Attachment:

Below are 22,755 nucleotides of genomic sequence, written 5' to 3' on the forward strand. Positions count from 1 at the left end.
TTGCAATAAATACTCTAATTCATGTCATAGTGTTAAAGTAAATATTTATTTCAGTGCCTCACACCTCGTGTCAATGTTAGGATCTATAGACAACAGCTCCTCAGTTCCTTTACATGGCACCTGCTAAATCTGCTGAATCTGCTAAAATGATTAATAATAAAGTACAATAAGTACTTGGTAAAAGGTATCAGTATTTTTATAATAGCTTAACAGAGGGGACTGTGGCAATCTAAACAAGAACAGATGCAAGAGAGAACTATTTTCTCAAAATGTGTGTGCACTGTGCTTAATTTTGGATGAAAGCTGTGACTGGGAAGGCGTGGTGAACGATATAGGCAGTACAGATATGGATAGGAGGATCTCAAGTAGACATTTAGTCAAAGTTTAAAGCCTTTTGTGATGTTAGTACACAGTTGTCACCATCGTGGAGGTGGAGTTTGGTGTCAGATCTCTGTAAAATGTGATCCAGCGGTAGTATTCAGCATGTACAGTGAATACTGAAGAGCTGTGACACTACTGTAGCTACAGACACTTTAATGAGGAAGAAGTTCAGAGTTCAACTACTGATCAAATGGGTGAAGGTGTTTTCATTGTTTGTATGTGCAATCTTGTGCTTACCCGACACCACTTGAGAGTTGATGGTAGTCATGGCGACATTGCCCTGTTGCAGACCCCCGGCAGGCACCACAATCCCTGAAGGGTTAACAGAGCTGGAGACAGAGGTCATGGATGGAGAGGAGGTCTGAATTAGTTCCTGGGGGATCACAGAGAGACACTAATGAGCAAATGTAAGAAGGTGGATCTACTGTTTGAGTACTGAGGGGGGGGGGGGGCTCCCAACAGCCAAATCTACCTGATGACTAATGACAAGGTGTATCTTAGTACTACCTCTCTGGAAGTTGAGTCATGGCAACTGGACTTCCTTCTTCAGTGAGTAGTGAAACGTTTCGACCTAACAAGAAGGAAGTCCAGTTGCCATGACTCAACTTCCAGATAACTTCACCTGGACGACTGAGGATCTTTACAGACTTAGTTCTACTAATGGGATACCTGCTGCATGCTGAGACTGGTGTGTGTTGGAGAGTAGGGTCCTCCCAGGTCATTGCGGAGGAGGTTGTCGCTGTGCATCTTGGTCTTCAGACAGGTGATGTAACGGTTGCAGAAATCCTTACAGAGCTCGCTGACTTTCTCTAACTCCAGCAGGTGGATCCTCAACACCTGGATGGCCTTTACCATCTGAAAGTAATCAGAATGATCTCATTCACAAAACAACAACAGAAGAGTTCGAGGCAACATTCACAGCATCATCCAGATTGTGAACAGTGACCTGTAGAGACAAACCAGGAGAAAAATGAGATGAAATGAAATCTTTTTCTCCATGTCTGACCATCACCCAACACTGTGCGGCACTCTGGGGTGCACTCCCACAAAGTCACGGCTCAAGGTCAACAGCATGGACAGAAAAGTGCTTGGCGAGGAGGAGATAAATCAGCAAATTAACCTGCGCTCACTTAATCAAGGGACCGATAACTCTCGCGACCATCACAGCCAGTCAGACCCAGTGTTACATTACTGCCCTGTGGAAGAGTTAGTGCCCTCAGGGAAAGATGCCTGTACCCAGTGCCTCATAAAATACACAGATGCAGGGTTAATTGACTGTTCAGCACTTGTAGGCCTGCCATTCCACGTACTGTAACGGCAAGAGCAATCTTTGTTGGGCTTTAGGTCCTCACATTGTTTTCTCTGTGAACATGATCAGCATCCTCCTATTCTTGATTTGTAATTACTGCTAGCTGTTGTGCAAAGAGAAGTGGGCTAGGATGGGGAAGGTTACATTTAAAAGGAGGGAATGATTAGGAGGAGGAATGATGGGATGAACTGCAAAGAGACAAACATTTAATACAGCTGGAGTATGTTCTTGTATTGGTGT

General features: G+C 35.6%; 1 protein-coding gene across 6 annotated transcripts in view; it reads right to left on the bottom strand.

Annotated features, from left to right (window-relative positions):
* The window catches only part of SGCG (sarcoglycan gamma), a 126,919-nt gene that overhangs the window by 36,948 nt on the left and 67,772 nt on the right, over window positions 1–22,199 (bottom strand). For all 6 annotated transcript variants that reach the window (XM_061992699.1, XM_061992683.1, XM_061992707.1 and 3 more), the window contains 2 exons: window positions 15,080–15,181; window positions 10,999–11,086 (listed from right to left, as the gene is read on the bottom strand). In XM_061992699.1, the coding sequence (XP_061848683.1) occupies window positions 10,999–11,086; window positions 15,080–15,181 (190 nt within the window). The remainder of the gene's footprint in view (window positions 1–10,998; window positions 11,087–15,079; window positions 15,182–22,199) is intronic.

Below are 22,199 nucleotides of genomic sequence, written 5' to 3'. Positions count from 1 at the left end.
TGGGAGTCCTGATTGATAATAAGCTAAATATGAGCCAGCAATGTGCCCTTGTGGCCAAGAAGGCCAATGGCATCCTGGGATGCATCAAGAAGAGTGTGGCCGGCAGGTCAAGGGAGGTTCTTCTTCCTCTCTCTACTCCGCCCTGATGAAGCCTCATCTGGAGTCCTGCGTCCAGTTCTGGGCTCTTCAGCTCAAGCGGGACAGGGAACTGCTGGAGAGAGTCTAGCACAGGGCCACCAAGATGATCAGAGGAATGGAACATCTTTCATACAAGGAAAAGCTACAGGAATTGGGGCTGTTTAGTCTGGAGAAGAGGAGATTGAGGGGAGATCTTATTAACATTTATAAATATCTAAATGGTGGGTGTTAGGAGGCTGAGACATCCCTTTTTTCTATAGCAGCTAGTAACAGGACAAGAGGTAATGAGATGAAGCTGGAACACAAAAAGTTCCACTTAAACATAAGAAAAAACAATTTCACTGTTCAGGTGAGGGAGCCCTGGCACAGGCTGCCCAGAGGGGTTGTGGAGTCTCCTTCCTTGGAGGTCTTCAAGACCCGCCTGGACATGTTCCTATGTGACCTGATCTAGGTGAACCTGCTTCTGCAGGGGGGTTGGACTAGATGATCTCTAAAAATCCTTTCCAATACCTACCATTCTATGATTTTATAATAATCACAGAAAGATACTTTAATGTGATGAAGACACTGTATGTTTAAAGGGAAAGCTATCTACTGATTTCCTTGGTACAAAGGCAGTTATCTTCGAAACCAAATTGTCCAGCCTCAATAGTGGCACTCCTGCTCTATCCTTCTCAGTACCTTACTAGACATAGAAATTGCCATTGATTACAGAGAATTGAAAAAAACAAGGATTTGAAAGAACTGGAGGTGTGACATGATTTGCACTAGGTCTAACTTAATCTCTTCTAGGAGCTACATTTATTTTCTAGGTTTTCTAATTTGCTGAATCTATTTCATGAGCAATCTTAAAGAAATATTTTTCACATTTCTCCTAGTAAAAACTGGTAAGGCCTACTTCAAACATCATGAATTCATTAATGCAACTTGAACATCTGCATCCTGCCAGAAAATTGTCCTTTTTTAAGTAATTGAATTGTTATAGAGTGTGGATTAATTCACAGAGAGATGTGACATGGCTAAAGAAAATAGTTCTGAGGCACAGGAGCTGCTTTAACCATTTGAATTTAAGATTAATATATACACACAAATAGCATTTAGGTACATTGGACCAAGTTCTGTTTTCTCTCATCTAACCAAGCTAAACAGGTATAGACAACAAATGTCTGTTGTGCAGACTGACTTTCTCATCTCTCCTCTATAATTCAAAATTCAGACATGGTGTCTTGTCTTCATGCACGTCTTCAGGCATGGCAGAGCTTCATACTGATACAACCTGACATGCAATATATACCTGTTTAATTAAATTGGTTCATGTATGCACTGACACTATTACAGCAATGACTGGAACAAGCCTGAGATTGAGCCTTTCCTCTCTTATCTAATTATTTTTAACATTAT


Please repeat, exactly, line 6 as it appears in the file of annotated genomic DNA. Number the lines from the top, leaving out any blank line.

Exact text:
Below are 22,199 nucleotides of genomic sequence, written 5' to 3'. Positions count from 1 at the left end.